Today, Rebecca Catalanello has a detailed, thoughtful story in the St. Pete Times all about getting rejected by private and flagship state universities. And I gritted my teeth through every paragraph because nowhere in the piece is there any discussion of a few facts:
- Every single one of the high school seniors she interviewed was accepted somewhere.
- The majority of institutions she discussed were private universities.
- The only public non-flagship university she named (the University of Central Florida) was described explicitly as a "safety school."
- The plurality or majority of this year's high school seniors attending college in the fall will be in public two-year colleges or public non-flagship four-year colleges and universities.
- The single greatest barrier for many of these seniors will not be the inability to be admitted into every place you apply but the ability broadly speaking to afford to attend college full-time (and by this I mean the ability to afford tuition, other direct costs of attending, and also the opportunity cost of freeing up enough time to study and pass classes at a full-time pace).
- The greatest barrier for many other seniors will not be the inability to be admitted into every place you apply but budget cuts that make it harder for a college or university to offer the courses needed for graduation.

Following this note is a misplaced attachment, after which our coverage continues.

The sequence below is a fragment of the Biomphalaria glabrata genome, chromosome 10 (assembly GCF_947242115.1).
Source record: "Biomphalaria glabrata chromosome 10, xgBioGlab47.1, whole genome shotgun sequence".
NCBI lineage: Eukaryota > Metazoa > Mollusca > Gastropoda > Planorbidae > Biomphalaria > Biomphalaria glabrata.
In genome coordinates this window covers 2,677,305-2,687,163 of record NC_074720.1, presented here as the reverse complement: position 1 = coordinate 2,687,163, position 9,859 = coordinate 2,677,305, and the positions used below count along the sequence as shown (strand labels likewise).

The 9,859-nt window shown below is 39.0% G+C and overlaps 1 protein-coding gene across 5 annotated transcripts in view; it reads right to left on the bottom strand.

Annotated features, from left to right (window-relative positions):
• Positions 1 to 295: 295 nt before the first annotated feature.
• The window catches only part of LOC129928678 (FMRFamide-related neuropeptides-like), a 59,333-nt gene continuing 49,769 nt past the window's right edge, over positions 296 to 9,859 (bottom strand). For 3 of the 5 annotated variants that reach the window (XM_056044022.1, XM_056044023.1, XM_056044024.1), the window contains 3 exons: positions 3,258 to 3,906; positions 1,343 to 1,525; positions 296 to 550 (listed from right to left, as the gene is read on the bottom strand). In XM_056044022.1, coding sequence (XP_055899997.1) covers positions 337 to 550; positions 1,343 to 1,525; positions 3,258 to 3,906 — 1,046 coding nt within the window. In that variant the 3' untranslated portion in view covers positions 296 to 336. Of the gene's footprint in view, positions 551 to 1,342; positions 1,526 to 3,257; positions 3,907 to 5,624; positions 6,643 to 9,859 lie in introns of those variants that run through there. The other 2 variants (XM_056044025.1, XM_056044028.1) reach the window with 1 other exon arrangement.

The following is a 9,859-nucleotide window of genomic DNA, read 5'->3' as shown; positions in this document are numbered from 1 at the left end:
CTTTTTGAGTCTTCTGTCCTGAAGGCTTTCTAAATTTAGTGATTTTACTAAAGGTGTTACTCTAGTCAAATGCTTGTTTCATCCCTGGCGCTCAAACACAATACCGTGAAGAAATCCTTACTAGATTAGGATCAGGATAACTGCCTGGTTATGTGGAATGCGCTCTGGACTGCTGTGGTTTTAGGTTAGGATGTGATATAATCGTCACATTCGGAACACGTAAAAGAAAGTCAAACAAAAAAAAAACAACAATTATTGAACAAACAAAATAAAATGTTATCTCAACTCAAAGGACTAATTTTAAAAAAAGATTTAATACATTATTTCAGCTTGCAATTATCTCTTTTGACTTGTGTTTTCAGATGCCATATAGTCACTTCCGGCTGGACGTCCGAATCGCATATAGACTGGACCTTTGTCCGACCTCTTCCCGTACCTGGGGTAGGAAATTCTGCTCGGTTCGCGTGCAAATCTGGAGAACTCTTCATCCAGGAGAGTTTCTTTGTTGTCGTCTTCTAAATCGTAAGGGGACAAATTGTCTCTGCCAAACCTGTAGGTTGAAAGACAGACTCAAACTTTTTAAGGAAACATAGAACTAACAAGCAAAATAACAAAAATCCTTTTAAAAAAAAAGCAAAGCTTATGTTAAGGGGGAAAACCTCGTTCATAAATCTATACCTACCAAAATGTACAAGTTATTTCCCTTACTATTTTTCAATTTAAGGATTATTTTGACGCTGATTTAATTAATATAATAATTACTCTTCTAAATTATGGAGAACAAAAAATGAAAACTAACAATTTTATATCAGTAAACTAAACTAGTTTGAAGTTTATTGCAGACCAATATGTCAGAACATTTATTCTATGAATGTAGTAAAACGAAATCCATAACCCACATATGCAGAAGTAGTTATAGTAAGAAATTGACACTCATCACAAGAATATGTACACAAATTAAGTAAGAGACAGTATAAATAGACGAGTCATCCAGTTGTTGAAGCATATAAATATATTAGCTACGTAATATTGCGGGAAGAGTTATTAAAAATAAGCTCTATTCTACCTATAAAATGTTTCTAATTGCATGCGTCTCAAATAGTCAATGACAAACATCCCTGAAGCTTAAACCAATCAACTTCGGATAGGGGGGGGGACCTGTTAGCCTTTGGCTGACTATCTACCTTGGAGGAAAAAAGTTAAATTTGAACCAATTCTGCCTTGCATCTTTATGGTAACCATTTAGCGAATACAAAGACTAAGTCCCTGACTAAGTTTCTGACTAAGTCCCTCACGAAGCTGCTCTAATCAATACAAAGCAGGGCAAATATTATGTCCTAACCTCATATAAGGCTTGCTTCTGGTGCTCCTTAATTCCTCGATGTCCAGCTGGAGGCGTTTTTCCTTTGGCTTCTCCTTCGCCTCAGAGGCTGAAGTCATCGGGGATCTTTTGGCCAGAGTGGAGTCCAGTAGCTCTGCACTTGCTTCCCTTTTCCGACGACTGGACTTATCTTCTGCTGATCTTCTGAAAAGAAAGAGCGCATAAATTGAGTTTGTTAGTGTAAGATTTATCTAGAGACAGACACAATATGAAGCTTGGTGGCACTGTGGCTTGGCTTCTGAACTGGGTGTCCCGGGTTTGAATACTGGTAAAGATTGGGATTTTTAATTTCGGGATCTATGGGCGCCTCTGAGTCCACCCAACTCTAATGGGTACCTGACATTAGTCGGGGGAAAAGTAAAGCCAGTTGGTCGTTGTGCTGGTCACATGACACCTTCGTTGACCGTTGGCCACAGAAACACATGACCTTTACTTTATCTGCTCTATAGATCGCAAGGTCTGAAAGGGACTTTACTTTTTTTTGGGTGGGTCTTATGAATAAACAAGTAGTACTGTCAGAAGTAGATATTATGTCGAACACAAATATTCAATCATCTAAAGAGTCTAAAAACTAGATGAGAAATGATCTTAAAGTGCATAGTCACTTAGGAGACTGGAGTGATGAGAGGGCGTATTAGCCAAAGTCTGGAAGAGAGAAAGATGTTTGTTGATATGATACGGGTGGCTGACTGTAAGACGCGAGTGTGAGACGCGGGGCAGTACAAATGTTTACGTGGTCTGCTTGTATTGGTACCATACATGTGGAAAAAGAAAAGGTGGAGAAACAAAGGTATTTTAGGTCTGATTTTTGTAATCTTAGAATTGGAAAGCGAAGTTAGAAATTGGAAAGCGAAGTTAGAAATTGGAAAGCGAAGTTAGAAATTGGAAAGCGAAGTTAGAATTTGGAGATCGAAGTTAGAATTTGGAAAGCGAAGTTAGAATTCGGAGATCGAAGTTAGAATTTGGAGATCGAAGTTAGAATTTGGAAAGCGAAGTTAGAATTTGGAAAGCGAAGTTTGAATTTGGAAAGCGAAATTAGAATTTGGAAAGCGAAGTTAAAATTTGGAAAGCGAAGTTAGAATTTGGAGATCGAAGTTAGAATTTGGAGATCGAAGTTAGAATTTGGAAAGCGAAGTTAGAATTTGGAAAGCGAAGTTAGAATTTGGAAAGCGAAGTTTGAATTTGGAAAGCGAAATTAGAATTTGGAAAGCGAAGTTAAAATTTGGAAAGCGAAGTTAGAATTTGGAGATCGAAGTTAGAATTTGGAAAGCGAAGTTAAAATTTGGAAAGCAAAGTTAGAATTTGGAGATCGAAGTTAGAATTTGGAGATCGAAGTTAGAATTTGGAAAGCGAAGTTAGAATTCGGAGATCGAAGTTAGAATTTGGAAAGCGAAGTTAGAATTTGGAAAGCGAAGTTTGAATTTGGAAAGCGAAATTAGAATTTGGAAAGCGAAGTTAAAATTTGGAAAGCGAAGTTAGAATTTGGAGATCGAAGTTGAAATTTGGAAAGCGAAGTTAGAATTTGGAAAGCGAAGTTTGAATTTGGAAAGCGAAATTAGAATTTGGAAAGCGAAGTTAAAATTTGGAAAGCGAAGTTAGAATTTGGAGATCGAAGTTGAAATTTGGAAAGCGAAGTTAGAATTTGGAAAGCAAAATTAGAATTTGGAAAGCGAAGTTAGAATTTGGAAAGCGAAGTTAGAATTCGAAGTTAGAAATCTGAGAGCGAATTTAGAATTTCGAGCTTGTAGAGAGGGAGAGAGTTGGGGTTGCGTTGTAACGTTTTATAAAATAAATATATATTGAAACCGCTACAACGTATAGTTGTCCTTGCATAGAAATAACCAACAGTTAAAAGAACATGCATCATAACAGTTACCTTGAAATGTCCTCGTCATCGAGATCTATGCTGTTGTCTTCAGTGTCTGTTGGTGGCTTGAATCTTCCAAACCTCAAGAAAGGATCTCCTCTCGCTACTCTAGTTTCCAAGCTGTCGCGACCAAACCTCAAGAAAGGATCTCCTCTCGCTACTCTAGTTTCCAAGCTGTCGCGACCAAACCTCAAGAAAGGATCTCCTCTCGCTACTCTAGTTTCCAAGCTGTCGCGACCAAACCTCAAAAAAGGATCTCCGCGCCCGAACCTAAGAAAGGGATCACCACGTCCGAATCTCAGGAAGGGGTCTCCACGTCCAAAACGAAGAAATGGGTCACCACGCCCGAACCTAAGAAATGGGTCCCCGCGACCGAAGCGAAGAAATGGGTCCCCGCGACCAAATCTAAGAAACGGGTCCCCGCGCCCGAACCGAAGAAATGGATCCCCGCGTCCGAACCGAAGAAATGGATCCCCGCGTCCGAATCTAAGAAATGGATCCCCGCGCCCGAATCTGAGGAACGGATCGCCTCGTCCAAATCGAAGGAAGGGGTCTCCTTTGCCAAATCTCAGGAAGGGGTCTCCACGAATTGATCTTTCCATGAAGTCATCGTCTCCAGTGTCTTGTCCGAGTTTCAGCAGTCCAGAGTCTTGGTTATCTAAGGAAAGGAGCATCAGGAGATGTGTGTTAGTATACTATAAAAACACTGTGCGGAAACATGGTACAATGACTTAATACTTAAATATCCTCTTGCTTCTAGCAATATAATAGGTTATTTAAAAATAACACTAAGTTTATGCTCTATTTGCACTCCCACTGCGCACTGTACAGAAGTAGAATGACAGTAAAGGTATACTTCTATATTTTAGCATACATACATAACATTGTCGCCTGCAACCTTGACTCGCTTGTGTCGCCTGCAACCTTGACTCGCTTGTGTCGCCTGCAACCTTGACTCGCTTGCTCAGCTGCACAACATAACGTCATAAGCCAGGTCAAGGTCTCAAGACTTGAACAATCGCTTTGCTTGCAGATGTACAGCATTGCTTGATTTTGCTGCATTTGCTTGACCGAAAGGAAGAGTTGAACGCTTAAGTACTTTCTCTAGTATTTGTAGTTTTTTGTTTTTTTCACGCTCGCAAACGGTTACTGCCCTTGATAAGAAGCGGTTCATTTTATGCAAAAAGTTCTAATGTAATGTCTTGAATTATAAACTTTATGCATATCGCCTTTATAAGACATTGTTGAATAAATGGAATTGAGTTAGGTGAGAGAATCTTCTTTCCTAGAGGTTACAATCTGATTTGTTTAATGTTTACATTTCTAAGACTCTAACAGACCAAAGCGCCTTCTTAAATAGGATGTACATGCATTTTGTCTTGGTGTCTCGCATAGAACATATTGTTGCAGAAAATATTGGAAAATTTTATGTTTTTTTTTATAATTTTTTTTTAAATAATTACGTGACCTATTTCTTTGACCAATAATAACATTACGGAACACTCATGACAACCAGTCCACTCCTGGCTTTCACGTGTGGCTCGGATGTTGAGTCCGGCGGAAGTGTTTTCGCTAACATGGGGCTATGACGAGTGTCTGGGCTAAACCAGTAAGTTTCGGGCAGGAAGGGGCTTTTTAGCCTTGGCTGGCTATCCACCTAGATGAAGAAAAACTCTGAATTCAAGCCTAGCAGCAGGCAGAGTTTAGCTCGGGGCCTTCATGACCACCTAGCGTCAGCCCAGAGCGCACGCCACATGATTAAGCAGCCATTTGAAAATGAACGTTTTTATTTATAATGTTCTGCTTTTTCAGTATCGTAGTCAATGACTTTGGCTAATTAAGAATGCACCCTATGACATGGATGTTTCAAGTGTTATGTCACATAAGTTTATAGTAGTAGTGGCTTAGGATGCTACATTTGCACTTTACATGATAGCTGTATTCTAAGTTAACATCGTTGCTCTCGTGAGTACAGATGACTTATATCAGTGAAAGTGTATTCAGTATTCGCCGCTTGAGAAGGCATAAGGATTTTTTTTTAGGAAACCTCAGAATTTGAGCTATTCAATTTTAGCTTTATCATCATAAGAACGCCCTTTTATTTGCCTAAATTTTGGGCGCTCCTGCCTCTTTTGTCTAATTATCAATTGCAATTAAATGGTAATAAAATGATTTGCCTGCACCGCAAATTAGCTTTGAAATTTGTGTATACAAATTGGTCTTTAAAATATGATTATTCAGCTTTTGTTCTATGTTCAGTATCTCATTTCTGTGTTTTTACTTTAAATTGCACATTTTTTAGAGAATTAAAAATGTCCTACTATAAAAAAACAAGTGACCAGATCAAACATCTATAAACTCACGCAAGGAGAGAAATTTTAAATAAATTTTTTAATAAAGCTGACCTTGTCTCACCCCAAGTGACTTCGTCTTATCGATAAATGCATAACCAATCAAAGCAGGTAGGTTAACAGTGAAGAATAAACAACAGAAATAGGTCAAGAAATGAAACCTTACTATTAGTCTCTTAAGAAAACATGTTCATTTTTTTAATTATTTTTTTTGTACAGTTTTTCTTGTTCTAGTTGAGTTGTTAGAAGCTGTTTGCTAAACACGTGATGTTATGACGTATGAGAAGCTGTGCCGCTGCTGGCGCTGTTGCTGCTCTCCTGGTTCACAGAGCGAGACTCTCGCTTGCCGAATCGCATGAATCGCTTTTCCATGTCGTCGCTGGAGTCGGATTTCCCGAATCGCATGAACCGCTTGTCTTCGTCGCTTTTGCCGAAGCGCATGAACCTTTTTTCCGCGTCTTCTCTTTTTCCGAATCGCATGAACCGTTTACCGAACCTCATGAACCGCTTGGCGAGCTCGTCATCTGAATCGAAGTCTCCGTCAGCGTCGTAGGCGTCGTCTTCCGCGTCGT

- The greatest barrier for yet other seniors will not be the inability to be admitted into every place you apply but questions about whether they have the skills and background to pass classes the first semester in college.
I don't blame Catalanello for the topic: the "it's tough applying to college" newspaper feature/series is a standard for papers and enough subscribers are going to see themselves in the story that they will find it useful. The New York Times devotes an entire blog to the topic: The Choice, so one long feature on a Sunday is easily newsworthy. On the other hand, I do think both she and the St. Pete Times editors are culpable for not putting the anxieties of these students into broader perspective.
The anxieties are real, but both newspaper coverage of it and the amateur documentary Race to Nowhere on high-achiever anxiety are the educational equivalent of political campaign "horserace" coverage: who's in and out, the behind-the-scenes gurus (campaign consultants or college-admissions helpers), the emotional highs and lows, and almost nothing substantive about the deeper choices families and our society make regarding the importance of education.
The truth about college-admission anxieties is that wealthy parents and school officials in wealthy communities have done far more to perpetuate such anxieties than anything George W. Bush did either as governor or president. Quick question: did commercial test-prep books flood your nearest bookstore before or after former President Bush signed NCLB in January 2002? As David Labaree points out, plenty of parents push for public schools to serve their private interests, in this case by helping their children gain admission into nominally elite colleges and universities. As Maryland teacher Ken Bernstein told me when I suggested that Race to Nowhere ignored the fact that most colleges were non-competitive: "parents of my AP kids don't want to hear about non-competitive colleges."